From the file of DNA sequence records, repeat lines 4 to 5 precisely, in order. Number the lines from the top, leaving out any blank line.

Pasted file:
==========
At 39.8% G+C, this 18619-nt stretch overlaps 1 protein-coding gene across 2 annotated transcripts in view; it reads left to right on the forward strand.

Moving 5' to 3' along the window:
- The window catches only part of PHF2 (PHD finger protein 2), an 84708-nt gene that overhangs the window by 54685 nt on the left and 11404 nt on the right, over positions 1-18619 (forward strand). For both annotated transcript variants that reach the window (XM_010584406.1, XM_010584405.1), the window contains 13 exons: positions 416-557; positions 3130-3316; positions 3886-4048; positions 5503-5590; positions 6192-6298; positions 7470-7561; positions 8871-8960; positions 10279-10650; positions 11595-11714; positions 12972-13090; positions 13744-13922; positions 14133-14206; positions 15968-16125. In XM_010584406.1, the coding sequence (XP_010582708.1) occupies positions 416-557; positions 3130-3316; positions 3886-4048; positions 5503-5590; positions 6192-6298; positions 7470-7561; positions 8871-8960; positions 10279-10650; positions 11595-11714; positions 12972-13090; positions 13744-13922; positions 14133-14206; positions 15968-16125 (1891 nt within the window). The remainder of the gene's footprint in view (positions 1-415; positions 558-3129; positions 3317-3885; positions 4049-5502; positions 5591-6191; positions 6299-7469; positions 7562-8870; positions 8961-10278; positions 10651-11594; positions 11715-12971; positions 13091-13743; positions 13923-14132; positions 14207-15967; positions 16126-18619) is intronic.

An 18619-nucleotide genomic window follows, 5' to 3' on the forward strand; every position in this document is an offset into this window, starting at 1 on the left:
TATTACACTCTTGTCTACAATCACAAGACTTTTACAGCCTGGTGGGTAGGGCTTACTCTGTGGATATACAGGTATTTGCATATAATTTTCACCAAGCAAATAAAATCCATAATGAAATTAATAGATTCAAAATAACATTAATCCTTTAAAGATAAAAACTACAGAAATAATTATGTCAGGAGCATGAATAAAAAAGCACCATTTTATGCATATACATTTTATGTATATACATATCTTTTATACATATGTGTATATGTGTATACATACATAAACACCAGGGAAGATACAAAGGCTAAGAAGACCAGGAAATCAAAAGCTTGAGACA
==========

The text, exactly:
An 18619-nucleotide genomic window follows, 5' to 3' on the forward strand; every position in this document is an offset into this window, starting at 1 on the left:
TATTACACTCTTGTCTACAATCACAAGACTTTTACAGCCTGGTGGGTAGGGCTTACTCTGTGGATATACAGGTATTTGCATATAATTTTCACCAAGCAAATAAAATCCATAATGAAATTAATAGATTCAAAATAACATTAATCCTTTAAAGATAAAAACTACAGAAATAATTATGTCAGGAGCATGAATAAAAAAGCACCATTTTATGCATATACATTTTATGTATATACATATCTTTTATACATATGTGTATATGTGTATACATACATAAACACCAGGGAAGATACAAAGGCTAAGAAGACCAGGAAATCAAAAGCTTGAGACA